>             max x subset of V so that |x| = |V|/(seats+1):
>                 min v in V \ x:
>                     g(c, v)
>         For a single-winner election, M' is (up to tiebreaker) just
>         MJ, because for each potential winner c, the removal step will
>         remove the voters who grade c the worst, and the Droop quota
>         for single-winner is a majority. Then the voter grading the c
>         the worst after half of the voters have been removed is just
>         the median voter.
>         Some thoughts about two-winner remove-voter minimax Approval
>         follow. Reasoning about what voter removal actually does can
>         get kinda hairy, thus I may very well be wrong:
>         In minimax Approval, p(c, v) is the Hamming distance between c
>         and voter v's ballot, i.e. the number of candidates in c but
>         not approved by v plus the number of candidates approved by v
>         not in c.
>         Say we have an analogous Droop criterion for Approval: if more
>         than k Droop quotas approve of a set of j candidates (and
>         nobody else), then at least min(k, j) of these must be elected.
>         For two winners, there are these possibilities:
>             1. no Droop constraints
>             2. k = 2, j >= 2
>             3. k = 2, j = 1
>             4. k = 1, j >= 1
>             5. k = 1, j = 1
>         1. is no problem, because we can elect anyone we want without
>         running afoul of the Approval DPC.
>         2. Since there can only be three Droop quotas in total, when
>         we're considering A = {C_1, C_2} with C_1 and C_2 in the set
>         of j candidates (call it J), we can eliminate all but the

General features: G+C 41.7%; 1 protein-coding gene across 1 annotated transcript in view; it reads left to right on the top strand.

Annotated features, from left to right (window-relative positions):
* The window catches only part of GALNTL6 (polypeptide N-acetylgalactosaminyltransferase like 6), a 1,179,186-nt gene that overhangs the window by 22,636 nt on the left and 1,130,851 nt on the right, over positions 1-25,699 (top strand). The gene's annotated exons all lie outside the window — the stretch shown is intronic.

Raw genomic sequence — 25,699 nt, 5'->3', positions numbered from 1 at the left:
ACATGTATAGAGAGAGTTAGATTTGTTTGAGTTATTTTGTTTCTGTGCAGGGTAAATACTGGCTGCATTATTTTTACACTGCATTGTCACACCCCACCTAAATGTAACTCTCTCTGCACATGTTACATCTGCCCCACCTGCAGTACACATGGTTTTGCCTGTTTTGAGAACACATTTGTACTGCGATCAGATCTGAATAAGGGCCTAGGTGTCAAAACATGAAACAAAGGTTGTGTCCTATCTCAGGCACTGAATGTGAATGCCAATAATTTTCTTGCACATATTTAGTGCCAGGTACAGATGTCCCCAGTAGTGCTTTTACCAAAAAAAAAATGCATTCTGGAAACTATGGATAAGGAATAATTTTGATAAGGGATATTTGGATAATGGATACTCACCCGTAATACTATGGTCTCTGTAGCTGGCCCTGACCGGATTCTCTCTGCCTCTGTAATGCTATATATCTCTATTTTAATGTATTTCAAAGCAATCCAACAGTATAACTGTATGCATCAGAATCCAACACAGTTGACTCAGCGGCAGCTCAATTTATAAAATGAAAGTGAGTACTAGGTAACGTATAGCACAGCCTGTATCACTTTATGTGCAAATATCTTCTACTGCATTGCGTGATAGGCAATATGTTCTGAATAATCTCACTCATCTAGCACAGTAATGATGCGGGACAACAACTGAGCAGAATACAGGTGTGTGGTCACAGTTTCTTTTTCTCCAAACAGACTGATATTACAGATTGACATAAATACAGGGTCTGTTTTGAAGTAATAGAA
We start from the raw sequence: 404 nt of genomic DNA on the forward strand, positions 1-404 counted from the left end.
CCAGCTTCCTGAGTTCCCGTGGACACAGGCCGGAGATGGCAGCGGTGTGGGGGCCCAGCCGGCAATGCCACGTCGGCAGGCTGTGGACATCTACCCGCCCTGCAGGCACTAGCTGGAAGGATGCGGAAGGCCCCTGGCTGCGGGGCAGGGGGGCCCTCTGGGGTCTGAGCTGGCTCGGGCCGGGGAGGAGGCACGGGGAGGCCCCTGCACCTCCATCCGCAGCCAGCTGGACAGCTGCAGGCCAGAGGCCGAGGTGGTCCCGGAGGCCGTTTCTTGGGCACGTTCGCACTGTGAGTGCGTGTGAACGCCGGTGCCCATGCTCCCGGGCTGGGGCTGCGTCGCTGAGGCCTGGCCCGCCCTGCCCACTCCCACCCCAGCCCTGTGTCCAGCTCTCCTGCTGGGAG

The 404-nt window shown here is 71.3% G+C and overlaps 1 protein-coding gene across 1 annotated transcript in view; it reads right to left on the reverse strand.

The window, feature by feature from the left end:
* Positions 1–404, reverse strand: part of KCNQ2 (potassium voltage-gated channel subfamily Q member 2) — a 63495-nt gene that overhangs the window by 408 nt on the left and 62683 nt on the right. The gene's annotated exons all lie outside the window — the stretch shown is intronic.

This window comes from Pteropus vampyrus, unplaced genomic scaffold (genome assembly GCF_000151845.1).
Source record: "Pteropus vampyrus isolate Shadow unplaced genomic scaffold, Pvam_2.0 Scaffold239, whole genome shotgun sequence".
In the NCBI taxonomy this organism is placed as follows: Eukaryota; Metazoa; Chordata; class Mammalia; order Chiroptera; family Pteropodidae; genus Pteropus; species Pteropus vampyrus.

>         J-voters and the maximum penalty is j-2.
>         In contrast, for some B = {C_x, C_y} not a subset of j, the
>         best it can do is eliminate a Droop quota of the J-voters. In
>         the best case (for B), everybody but the J-voters approve of B
>         alone. But there still remains a Droop quota (plus one voter)
>         of the J-voters, and each of them gives penalty j. So A is
>         preferred to B.
>         If B = {C_1, C_x}, then even if everybody but the J-voters
>         approve of B alone, the J-voters give penalty j-1. So A is
>         still preferred to B.
>         3. Same as in 2, but let A = {C_1, C_x}, J = {C_1}. With A, we
>         eliminate so that only the J-voters are left, and then max
>         penalty is 1 (for C_x). Furthermore, every remaining voter
>         gives penalty 1. Let B = {C_x, C_y}. In the best case for B, a
>         Droop quota of J-voters are eliminated and we have a Droop
>         quota plus one left. These all give penalty 2, which is worse
>         than penalty 1. So A is preferred to B.
>         5. Let A = {C_1, C_x} and B = {C_x, C_y}. In the best case for
>         B here, two Droop quotas minus a voter approve only of B, and
>         the remaining Droop quota plus one voter approves of J =
>         {C_1}. Eliminating all but one of the J-voters gives a max
>         penalty of 3 from that one J-voter: one point for not having
>         C_1, and two points for having C_x and C_y. A eliminates one
>         of the two B-approving Droop quotas and gets a penalty of 1